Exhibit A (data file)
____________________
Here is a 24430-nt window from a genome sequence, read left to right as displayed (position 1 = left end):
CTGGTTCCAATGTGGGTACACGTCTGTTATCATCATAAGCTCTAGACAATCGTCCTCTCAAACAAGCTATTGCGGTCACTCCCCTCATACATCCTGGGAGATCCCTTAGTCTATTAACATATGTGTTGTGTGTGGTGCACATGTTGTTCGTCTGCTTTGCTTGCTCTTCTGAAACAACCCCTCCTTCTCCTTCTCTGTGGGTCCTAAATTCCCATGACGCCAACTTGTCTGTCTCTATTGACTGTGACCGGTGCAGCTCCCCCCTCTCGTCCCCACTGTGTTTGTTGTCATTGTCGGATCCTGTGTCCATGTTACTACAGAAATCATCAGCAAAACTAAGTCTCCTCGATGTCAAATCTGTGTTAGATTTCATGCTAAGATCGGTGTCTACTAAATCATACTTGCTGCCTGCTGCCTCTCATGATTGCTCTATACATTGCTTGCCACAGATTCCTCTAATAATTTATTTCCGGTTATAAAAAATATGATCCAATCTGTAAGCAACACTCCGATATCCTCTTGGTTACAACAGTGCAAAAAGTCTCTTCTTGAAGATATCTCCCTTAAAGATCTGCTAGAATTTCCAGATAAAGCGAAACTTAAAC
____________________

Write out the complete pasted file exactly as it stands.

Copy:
Here is a 24430-nt window from a genome sequence, read left to right as displayed (position 1 = left end):
CTGGTTCCAATGTGGGTACACGTCTGTTATCATCATAAGCTCTAGACAATCGTCCTCTCAAACAAGCTATTGCGGTCACTCCCCTCATACATCCTGGGAGATCCCTTAGTCTATTAACATATGTGTTGTGTGTGGTGCACATGTTGTTCGTCTGCTTTGCTTGCTCTTCTGAAACAACCCCTCCTTCTCCTTCTCTGTGGGTCCTAAATTCCCATGACGCCAACTTGTCTGTCTCTATTGACTGTGACCGGTGCAGCTCCCCCCTCTCGTCCCCACTGTGTTTGTTGTCATTGTCGGATCCTGTGTCCATGTTACTACAGAAATCATCAGCAAAACTAAGTCTCCTCGATGTCAAATCTGTGTTAGATTTCATGCTAAGATCGGTGTCTACTAAATCATACTTGCTGCCTGCTGCCTCTCATGATTGCTCTATACATTGCTTGCCACAGATTCCTCTAATAATTTATTTCCGGTTATAAAAAATATGATCCAATCTGTAAGCAACACTCCGATATCCTCTTGGTTACAACAGTGCAAAAAGTCTCTTCTTGAAGATATCTCCCTTAAAGATCTGCTAGAATTTCCAGATAAAGCGAAACTTAAAC